Django Django’s songs have a habit of running on the spot, all pumping arms and legs but an unchanging landscape. In grimmer hands, the effect might be the equivalent of a gym treadmill. But the London-based band invest their music with vibrant textures and psychedelic colours, a pulsating sense of animation. The deliriously enjoyable effect is encapsulated by the name of one of their new songs: “Headrush”.

This mix of galloping tempo and repetitive structuring has not moved on much from their self-titled debut, which came out in 2012. “It’s like a default,” they chorused back then, on a song called “Default”, as though setting the terms of engagement. The success of this formula is evidenced in the exuberance of their fourth album, Glowing in the Dark.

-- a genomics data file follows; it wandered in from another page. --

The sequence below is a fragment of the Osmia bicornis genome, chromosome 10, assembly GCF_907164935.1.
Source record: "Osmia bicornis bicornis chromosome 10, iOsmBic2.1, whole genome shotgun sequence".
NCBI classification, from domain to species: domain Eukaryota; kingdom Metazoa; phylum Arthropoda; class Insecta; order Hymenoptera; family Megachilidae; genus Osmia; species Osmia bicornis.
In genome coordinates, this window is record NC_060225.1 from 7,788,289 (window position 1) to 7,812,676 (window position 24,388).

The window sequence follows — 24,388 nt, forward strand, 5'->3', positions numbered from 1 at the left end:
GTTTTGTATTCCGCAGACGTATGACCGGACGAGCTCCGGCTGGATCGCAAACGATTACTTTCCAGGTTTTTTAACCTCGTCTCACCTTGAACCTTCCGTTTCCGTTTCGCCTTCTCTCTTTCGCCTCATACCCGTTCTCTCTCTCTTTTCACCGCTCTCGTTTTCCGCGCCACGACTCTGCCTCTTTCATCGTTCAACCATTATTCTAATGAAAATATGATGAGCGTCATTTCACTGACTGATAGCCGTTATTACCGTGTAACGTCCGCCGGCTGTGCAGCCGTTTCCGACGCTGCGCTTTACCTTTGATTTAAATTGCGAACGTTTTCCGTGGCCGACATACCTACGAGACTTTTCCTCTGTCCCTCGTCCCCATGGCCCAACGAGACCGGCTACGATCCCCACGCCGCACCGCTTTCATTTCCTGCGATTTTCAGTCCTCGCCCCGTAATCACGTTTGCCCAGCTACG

The foursome — bassist Jimmy Dixon, synth player Tommy Grace, drummer-producer David Maclean, guitarist-singer Vincent Neff — get underway with “Spirals”, a tribute to the double helix of DNA. The song revolves around a vibrant bassline and chanted refrains; musical life is duly generated. “Free from Gravity” heads into psych-pop heights with Brian Wilson-style vocals and the spacey electronic melodies of 1970s German kosmische Musik.

Charlotte Gainsbourg guests on “Waking Up”, a breezy pastiche of 1960s psychedelia. At times like this, the lure of the past threatens to pull the album backwards, but it manages to break free. “I need a space to breathe,” Neff sings on the title track over an oscillating techno tone and tight grid of dance beats, a deft tweak to their usual sound. “The speed of light is leaving us behind,” he adds. Django Django follow their own laws of motion.

★★★★☆

‘Glowing in the Dark’ is released by Because Music